September 30, 2019


NATO Secretary General Jens Stoltenberg
NATO Secretary General Jens Stoltenberg

Visiting New York City on a balmy fall day, NATO Secretary General Jens Stoltenberg alluded to the twisted steel beam from the World Trade Center that rests near the entrance of NATO’s Brussels headquarters.

The historic events of September 11, 2001, prompted NATO to invoke Article 5—which states “an attack against one Ally is considered as an attack against all Allies”—for the first time in the alliance’s 70-year history.

“The way our nations worked together after 9/11 shows the strength of the transatlantic bond, our forces standing together,” Stoltenberg said in his remarks on “NATO: Maintaining Security in a Changing World.” The September 26 event—the annual Ambassador Donald and Vera Blinken Lecture on Global Governance — was sponsored by SIPA’s Center on Global Economic Governance in partnership with Columbia University’s World Leaders Forum.

In a world that appears on the brink of another conflict, Stoltenberg examined the pressures NATO faces from the shifting of the global balance of power and new technology of warfare challenging the western world. These threats necessitate the NATO alliance to be ever-ready and agile across Europe.

As NATO defends its democratic values, the spread of autocratic regimes, nationalist leaders, and disinformation campaigns from both state and non-state actors erode that very tradition.

“In many countries, people are denied the right to elect their own leaders, imprisoned for voicing their political views, and closely monitored by the governments,” Stoltenberg said. “Yet, from Moscow to Hong Kong, we can always see how people are willing to stand up and fight for freedom, whatever [the] odds.”

NATO’s creation at the end of World War II saw the United States in an unparalleled advantage and Europe on the brink of collapse. With the Marshall Plan providing the necessary economic infusion to Europe, and NATO offering military protection, the West oversaw unprecedented economic growth that accounted for 75 percent of the world’s GDP. But that economic dominance, Stoltenberg said, has shifted.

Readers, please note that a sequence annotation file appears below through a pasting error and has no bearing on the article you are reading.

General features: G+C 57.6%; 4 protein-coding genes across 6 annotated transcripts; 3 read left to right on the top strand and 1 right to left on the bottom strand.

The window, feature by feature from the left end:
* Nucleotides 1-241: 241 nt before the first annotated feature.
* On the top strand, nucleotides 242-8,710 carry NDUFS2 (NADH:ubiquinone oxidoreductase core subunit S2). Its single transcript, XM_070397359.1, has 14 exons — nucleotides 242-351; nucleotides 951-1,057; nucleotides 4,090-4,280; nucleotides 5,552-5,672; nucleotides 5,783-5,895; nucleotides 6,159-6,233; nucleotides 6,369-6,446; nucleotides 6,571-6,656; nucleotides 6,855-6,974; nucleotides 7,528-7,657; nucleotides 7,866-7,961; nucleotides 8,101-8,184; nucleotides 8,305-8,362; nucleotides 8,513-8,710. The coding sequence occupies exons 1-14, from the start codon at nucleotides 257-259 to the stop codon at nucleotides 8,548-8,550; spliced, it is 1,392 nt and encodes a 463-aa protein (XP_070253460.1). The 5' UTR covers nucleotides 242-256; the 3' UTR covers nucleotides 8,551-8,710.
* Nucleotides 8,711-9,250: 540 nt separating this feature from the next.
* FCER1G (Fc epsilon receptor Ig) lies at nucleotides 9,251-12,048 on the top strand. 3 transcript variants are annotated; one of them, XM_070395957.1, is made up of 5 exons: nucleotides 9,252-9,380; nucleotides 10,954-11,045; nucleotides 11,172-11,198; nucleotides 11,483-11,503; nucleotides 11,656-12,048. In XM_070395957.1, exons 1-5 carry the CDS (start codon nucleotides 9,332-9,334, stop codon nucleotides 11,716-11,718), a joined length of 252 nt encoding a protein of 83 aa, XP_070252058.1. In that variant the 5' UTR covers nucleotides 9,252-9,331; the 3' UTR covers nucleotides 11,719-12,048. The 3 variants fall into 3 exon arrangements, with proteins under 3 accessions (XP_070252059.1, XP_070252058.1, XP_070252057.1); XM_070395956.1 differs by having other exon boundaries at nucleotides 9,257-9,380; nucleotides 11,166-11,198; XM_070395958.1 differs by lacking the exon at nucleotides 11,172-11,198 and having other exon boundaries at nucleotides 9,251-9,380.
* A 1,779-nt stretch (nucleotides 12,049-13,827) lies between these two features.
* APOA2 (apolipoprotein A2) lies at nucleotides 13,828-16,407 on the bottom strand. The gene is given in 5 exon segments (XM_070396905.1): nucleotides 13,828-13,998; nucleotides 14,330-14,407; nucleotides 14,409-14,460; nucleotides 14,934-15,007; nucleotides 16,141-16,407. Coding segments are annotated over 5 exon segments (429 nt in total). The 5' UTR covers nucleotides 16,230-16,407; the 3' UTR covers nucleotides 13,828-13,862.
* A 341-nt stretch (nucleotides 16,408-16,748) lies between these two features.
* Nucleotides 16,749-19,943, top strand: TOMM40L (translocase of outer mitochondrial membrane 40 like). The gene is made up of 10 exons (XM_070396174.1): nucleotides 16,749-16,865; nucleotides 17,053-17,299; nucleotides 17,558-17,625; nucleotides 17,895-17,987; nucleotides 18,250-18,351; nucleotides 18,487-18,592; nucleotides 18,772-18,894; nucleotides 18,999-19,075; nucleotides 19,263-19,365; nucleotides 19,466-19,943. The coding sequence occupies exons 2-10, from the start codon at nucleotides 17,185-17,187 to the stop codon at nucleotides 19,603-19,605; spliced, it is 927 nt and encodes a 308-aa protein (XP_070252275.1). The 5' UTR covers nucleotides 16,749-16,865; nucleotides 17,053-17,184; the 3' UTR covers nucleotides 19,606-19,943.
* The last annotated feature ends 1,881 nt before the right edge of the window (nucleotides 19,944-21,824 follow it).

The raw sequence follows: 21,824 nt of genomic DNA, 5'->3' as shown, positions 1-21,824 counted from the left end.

“Today, the countries of the NATO alliance account for roughly half of global GDP,” he said. “Over the next decade, China is forecast to overtake the United States as the largest economy in the world. And military spending by China has almost doubled over the last ten years, giving it the second-largest defense budget in the world after the United States.”

Stoltenberg described the strategic technological goals of a rising China.

“President Xi has announced plans for China to become the world's leading power in artificial intelligence by the end of 2030 and is investing billions of dollars to make it happen,” he said. “Our future security depends on our ability to understand, adopt, and implement emerging disruptive technologies.”

Technological advances in cyberspace—highlighted by both recent suspected Chinese attacks on the multinational European defense company Airbus and the use of drones as weapons-delivery platforms in the oil fields of Saudi Arabia—present a challenge for NATO. Large, multifaceted military alliances are hampered by complicated procurement processes and integration efforts.

“Our future security depends on our ability to understand, adopt, and implement emerging disruptive technologies,” Stoltenberg said.

The dangers of cyberspace conflict, he added, could often lead to conventional responses,

“We have decided that a cyberattack can trigger Article 5, meaning that we regard cyberattacks potentially as damaging and as dangerous as conventional attacks or any other attack, not necessarily in cyber,” Stoltenberg said. “It's up to us to decide how we respond. So, of course, we can respond to a cyberattack in cyber, but we can also respond to a cyberattack in all other domains.”

Noting that “Russia is not the partner we once hoped it to be,” Stoltenberg assessed NATO’s options in countering that nation’s deployment of nuclear-capable missiles throughout Europe.

“We are working on air and missile defense, because these are cruise missiles and the Russian missiles are cruise missiles and of course our air and missile defense can also be part of the answer,” he said. “We are looking into the readiness of our forces, better intelligence, early warning...with the battlegroups in the eastern part of the Alliance, we have tripled the size of the NATO Response Force.”

As NATO wrestles with a spoiling Russia, rising China, and an uncertain technological frontier, the West is poised to either face these challenges together or retreat from its alliance-based system of security.

— Daniel E. White MPA ’20

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Maintaining Security in a Changing World